Frequently Asked Questions

What is the Energy Employees Occupational Illness Compensation Program?
EEOICPA is administered by the Department of Labor, Office of Worker Compensation Programs, on behalf of the U.S. Federal government. The law was enacted in 2000 by Congress and went into effect in 2001. EEOICPA covers workers and work sites currently or formerly administered by the Department of Energy (DOE) and Atomic Energy Commission.

The Department of Labor, Office of Worker Compensation Programs, administers EEOICPA and other federally mandated programs, such as Coal Miners Workers Compensation (DCMWC), Longshore and Harbor Workers Compensation (DLHWC) and the Federal Employee’s Compensation (DFEC).

Is this program real?  Is this a scam?
This is the real deal. As of January 2019, over 118,000 claims have been approved and over $15 billion paid in compensation and medical benefits. The AtomicWorkers™ Advocacy Group have worked directly with each of the DOL District Offices; we’ve been vetted by District Attorneys and Law Enforcement professionals.

Do I need an attorney to file a claim under EEOICPA?
No, you do not need an attorney. Attorneys are seldom “experts” in EEOICPA policies and procedures. Attorney fee structures often provide for "exceptions" which drive your actual cost/fees significantly higher than 2% of your award.

What is an Authorized Representative under EEOICPA?
An Authorized Representative is a person a claimant legally appoints to act on their behalf in dealings with the Department of Labor for EEOICPA claims. There are a small number of EEOICPA Authorized Representatives who are truly experts and focus solely on EEOICPA matters. An Authorized Representative provides expert guidance and professional service in managing your claim from start to conclusion.

What do you charge for your services?
The AtomicWorkers™ Advocacy Group, – Al Frowiss Jr. and – Albert B. Frowiss Sr. are the leading EEOICPA Advocates and Authorized Representatives in the U.S. Our fee structure is simple; if you win, your fee is 2% of the award. If you do not win, you owe nothing. EEOICPA allows an Authorized Representative to charge a maximum of 2% for New Claims, and up to 10% for Prior Denials. We charge 2% for New and Prior Denial claims.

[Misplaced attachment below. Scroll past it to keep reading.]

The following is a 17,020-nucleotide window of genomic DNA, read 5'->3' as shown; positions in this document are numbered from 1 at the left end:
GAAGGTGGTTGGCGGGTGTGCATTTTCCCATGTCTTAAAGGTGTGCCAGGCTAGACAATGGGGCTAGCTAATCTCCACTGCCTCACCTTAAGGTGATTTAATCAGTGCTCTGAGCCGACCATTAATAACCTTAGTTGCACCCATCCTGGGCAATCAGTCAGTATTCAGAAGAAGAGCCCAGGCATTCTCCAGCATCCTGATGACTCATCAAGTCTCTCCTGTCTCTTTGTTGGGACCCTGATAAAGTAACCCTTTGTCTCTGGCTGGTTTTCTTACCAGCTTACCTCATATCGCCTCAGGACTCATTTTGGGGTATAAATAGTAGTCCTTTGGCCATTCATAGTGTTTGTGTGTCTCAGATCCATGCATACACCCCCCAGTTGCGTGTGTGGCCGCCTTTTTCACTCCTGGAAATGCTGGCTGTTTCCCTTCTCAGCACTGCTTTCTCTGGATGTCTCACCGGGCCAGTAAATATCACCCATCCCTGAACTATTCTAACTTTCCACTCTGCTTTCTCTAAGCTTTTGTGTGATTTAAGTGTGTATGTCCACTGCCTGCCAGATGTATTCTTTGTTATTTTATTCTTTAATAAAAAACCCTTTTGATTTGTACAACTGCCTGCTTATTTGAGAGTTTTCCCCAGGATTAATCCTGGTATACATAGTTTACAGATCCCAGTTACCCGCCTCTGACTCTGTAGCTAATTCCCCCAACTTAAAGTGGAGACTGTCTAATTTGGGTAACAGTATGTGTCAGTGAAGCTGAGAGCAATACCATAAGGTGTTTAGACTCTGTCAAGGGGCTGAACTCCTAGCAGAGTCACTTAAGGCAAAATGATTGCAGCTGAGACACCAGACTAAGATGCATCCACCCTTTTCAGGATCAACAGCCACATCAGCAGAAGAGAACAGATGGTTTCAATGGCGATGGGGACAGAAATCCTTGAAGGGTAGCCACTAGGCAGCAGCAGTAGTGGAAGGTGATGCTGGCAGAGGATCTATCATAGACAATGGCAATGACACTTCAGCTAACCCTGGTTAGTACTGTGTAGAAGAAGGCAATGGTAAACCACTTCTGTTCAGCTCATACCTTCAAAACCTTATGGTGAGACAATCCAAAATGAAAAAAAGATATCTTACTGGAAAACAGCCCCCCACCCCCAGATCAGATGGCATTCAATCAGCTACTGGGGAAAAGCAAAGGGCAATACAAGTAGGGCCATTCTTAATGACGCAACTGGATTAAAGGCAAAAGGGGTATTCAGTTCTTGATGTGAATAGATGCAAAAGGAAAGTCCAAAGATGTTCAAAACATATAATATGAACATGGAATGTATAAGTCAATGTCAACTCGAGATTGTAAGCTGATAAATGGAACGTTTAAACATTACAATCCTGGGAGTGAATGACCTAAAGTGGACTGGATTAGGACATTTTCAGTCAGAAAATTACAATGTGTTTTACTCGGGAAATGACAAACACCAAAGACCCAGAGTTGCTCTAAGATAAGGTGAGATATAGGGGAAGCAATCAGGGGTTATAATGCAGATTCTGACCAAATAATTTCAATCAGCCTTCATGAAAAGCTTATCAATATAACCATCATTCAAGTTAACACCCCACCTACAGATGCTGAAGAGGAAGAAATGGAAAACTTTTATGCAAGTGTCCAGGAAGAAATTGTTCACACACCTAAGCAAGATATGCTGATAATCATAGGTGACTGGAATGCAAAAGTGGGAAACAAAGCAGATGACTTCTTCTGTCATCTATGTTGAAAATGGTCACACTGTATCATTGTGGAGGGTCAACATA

Can I file a claim on my own?
Yes. If you have the time, patience and fortitude you may be successful. Of course, we want your business.  Our caution is that you review the historical approval rates on the DOL web site. Approximately 50% of all claims are denied. There are many reasons for this.  Check this link for the latest statistics:

What is a Special Exposure Cohort (SEC) and why does this matter?
The Energy Employees Occupational Illness Compensation Program Act established a Special Exposure Cohort (SEC) for certain classes of employees. The SEC allows eligible claimants to be compensated without the completion of a NIOSH radiation dose reconstruction or determination of the probability of causation. To qualify for compensation as a member of an SEC class, a covered employee must have at least one of the 22 specified cancers and worked for a specified period of time at one of the SEC designated work sites.

If a worker qualifies under guidelines for an SEC, the procedure is more expedient, there is a presumption that radiation was the likely cause for the medical condition, and thereby, the burden of proof is lessened on the claimant.

Is EEOICPA compensation taxable under Federal or State guidelines?
The simple answer is NO; The AtomicWorkers™ Advocacy Group are not tax accountants, nor tax attorneys; we do not provide financial or tax advice. Each claimant should seek their own professional opinion on this question. In some States, where a claimant is currently receiving State financial/housing assistance, potential claimant should seek professional advice before concluding a claim.

The full text of the EEOICPA law is provided below. A specific clause states:
“Compensation or benefits provided to an individual under this (EEOICPA) …
(1)  shall be treated for purposes of the internal revenue laws of the United States as damages for human suffering; and (2)  shall not be included as income or resources for purposes of determining eligibility to receive benefits described in section 3803(c)(2)(C) of Title 31, or the amount of such benefits.

Pub. L. 106-398, Title XXXVI, § 3646; Pub. L. 108-375, § 3162(e)

Section 3803(c)(2)(C) of Title 31

Expert Advice - We Can Help! - 720-644-9161

​​The AtomicWorkers™ Advocacy Group
EEOICPA Compensation & Benefits

New Claims, Prior Denials & Impairment
$150,000 to $400,000 Tax Free Awards

Everyone we speak with has questions on the law, process and want to know up front their chances of "winning".  EEOICPA claims can be very confusing and time consuming to understand the forms and learn the requirements.  There are many simple answers, but there are also many more situations where the answer depends on several other factors.

Going through this process for hundreds of clients and over 3,500+ approved claims, we understand the process, short cuts and rationale for why cases are approved or not approved.

The AtomicWorkers™ Advocacy Group can help, and our nominal fee will be well worth your time and satisfaction.